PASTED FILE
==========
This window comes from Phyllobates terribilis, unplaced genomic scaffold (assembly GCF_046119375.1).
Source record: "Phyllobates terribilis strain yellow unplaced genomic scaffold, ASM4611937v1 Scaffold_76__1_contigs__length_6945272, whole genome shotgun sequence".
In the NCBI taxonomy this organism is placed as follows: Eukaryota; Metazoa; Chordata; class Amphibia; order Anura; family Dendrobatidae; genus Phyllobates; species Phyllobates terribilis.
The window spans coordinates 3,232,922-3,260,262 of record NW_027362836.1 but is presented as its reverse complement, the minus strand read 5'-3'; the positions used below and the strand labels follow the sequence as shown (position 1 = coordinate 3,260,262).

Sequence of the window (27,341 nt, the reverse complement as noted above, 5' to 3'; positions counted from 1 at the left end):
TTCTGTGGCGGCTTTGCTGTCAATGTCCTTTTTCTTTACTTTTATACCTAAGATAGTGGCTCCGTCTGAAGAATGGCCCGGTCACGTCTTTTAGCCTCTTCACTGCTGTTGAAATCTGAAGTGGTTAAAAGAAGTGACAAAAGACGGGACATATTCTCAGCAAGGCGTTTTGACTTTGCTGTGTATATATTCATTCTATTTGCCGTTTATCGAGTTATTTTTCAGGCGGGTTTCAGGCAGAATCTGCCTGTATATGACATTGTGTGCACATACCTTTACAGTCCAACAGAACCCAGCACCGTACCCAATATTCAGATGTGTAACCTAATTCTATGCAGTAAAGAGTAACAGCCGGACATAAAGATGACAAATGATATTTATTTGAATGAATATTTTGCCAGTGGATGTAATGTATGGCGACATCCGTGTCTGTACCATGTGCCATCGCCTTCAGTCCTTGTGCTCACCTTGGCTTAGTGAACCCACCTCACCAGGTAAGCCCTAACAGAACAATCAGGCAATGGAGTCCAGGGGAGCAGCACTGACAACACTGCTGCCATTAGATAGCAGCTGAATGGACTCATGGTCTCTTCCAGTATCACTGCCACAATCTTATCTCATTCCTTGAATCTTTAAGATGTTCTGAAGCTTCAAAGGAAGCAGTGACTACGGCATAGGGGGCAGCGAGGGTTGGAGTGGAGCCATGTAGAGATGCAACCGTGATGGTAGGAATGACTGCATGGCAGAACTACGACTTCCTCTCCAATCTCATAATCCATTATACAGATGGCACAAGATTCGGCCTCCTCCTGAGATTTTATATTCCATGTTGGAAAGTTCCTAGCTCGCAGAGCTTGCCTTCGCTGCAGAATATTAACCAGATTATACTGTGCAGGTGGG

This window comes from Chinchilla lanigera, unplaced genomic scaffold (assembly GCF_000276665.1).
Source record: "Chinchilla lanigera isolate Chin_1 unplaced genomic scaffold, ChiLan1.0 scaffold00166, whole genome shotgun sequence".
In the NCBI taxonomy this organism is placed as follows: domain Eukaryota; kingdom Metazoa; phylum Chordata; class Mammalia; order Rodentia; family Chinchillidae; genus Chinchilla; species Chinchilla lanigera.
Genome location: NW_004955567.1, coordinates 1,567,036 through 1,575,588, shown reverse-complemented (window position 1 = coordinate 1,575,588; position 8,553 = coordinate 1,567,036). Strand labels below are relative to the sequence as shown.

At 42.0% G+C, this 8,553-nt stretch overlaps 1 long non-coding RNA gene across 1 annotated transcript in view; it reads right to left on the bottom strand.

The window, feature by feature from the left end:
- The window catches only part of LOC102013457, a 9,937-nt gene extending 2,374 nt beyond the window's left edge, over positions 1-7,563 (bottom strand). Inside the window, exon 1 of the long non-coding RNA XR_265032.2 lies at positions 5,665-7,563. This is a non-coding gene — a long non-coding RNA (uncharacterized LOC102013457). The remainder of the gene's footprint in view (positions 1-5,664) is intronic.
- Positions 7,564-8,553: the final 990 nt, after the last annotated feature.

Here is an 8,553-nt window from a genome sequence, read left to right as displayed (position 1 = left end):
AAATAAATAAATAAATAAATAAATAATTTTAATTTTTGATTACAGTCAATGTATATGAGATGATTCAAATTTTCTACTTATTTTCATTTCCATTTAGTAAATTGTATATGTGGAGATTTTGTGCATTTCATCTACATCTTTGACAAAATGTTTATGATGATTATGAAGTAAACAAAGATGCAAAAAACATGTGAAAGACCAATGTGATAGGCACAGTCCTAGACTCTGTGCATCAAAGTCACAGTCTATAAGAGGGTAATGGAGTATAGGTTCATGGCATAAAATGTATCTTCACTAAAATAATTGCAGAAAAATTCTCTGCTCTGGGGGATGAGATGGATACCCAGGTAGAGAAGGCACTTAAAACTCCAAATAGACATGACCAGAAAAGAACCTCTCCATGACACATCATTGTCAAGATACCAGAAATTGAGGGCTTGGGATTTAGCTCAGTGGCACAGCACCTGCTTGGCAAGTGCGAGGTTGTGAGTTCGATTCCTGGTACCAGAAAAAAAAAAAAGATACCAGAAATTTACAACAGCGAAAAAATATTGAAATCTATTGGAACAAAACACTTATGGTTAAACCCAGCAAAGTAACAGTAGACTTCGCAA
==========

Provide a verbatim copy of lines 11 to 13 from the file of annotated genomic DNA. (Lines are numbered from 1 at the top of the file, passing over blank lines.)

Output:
At 42.0% G+C, this 8,553-nt stretch overlaps 1 long non-coding RNA gene across 1 annotated transcript in view; it reads right to left on the bottom strand.

The window, feature by feature from the left end:
- The window catches only part of LOC102013457, a 9,937-nt gene extending 2,374 nt beyond the window's left edge, over positions 1-7,563 (bottom strand). Inside the window, exon 1 of the long non-coding RNA XR_265032.2 lies at positions 5,665-7,563. This is a non-coding gene — a long non-coding RNA (uncharacterized LOC102013457). The remainder of the gene's footprint in view (positions 1-5,664) is intronic.